Everyone loves a yoga teacher, especially one decked out in lululemon because some of those clothes aren’t really made for practice; I can attest to that. Trying on top after top only to end up with a veritable assortment of sports bras better made for a kinky night in despite the company’s rather non-yogic vision to me was amusing for everyone involved, but determined, I am, and so I found the one model that kept everything it should in place. And then bought one in another color.


So I took my new, well-fitting gear to practice with me, and perhaps this added another sheen of confidence like the sweat and the heat that is supposed to build during ashtanga yoga and that so rarely occurs for me. Yet when you stand there, stomach bare, at least in my experience, it’s like being an animal in the wild, belly up, vulnerable and potentially someone else’s dinner. I’ve managed not to be eaten alive by Medusa, although the legend does go she turned people to stone. In my experience I cannot be forced into permanent stillness; not while I’m alive and breathing and my mind is working and energy channels flowing however it is they flow with their mysterious, invisible electricity. So instead, I found ways not to end up as part of an all-inclusive, nutritional shake. This is New York, after all.


But scarier than being chased by an aggressive crazy man was starting the familiar ashtanga sequence, the echoes of “vande gurunam” fading out of my head, open and honest. This was more frightening of a challenge that had nothing to do with the utterly bizarre yet butterfly-like bind of marichasana D – one week, they said, for me to get there, even though to me it is not a race, I’d just rather close that gap, those extra inches and have my fingers touch each other, especially since I’ve been feeling the air molecules between them, swinging, as I put one foot and then the other forward on an entirely different street with, perhaps, an auspicious housing number.


I pushed and pulled and breathed, and tightened here, bound and reached there. With all the stretching and clasping and binding of the body, this could be some kind of illicit sexual dance, but 50 Shades of Grey this is not. Nor is it that exciting to watch despite what lululemon’s CEO might want its wearers to look like, the impressions it aims to create for bored housewives, aspiring models and every creepy date that said, “you want to be a yoga teacher, that’s hot,” in an entirely unironic fashion. Because everything happens within: the tiger rolls on its back and the yellow-tinged white of its fur takes on its dose of vitamin D, not relaxed, not still, even though appearing supine and still. That’s not sexy to most. That’s not cool to many. That makes no sense because it can’t appear on instagram, even though someone should take a picture of me walking through New York City crying in public these days. They blinked and missed it and it won’t be here forever.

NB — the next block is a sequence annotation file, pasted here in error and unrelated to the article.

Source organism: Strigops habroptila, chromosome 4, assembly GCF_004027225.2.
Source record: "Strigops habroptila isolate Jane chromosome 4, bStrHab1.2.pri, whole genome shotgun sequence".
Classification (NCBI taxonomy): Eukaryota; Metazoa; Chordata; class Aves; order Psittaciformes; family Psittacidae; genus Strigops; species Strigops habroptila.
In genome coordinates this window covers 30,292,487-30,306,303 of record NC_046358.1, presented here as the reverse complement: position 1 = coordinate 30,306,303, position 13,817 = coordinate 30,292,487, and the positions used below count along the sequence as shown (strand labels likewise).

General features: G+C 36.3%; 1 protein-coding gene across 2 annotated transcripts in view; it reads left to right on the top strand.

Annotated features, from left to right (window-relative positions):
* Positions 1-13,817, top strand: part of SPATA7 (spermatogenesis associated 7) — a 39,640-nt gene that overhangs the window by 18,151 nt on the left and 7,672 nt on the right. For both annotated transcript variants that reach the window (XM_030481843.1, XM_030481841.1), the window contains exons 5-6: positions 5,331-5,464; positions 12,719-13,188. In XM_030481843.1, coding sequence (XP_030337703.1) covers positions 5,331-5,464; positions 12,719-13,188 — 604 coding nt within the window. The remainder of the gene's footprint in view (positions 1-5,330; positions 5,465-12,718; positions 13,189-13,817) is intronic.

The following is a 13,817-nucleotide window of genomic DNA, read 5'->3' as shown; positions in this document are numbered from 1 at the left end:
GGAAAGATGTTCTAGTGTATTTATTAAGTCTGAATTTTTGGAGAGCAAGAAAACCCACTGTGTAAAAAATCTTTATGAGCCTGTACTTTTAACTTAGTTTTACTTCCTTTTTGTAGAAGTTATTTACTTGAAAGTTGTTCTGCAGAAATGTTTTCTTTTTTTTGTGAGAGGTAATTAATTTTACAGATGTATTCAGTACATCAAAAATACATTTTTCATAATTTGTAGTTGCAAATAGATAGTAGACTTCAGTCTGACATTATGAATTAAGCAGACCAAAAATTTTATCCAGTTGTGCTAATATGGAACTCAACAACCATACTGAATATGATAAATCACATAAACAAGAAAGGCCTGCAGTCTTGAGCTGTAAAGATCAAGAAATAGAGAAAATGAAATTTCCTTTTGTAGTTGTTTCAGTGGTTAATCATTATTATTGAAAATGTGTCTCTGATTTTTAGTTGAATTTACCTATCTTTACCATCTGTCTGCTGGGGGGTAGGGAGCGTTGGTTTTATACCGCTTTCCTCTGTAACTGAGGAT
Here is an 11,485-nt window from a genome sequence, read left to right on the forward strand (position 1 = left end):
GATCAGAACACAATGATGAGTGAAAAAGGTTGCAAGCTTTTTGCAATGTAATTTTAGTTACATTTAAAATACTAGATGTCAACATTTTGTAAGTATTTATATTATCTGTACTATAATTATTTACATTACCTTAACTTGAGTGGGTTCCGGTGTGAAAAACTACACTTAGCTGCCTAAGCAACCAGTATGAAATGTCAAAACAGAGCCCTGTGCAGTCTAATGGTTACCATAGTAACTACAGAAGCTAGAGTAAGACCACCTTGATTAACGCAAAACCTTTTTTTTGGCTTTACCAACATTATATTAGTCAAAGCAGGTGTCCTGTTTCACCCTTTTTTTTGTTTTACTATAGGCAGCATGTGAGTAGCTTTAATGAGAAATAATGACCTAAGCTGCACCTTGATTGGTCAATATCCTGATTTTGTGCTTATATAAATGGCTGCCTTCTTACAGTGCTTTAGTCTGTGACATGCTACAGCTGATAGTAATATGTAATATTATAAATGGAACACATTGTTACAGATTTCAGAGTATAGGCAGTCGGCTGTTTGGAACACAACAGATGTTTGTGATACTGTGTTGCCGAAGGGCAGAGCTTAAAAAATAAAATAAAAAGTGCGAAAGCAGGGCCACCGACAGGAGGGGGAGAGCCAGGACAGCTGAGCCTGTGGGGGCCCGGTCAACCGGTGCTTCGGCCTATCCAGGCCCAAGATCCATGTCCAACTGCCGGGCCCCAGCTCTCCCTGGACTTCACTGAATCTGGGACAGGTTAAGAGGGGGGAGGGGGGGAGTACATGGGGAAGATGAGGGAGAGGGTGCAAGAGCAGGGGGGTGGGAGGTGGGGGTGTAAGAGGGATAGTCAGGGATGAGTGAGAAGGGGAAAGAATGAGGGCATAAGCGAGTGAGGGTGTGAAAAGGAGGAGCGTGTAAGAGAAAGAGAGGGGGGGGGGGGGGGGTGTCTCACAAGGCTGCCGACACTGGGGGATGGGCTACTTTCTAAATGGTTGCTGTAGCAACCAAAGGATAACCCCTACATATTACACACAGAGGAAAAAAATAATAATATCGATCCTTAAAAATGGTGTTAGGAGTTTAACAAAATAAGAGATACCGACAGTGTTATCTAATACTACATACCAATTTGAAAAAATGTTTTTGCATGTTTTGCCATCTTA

What is within doesn’t make sense. It’s like a pot of sticky tomato soup left on to boil for too long. Bubbles burst to the surface and perfume the air, the rolling boil laughs in the empty kitchen, and after a while the moisture evaporates leaving a dark, thick ring around the top of the pot. The liquid level falls lower, and lower, and I watch it, pleading – only with my eyes – because I can’t make it up off the floor to turn it off. It’s a disaster. It’s a train wreck. It’s that idiot that jumped onto the subway tracks for $5 today, making a mockery of the people who are really hit and killed, and I’ve lost my voice to try and explain this, in the same way that I don’t understand why I can’t get up and turn off the soup. It’s wasteful and irritating, like the mental itch that I and many other try to wish away and understand or excuse. But there are no excuses. The mind just thinks and the emotions just appear from…[insert explanation here because humans like explanations].


So instead I’m going to lie down in sukasana, and cover up with a blanket, pulling my clothing back into place before feeling those energy currents, the size of my physical self, breathing despite the crushing vulnerability and fear. We’re all afraid of something. I want to go home, but I don’t have my keys yet, and I don’t think the heat is on either, so instead I’ll just feel the feelings and sit with that fear and try not to let it take on other forms before I can just…be…

I am also a yoga teacher because I can guide people into finding their own questions and their own answers, despite what I or anyone else looks like on the outside. This is the life I have chosen for myself: it is the right one.

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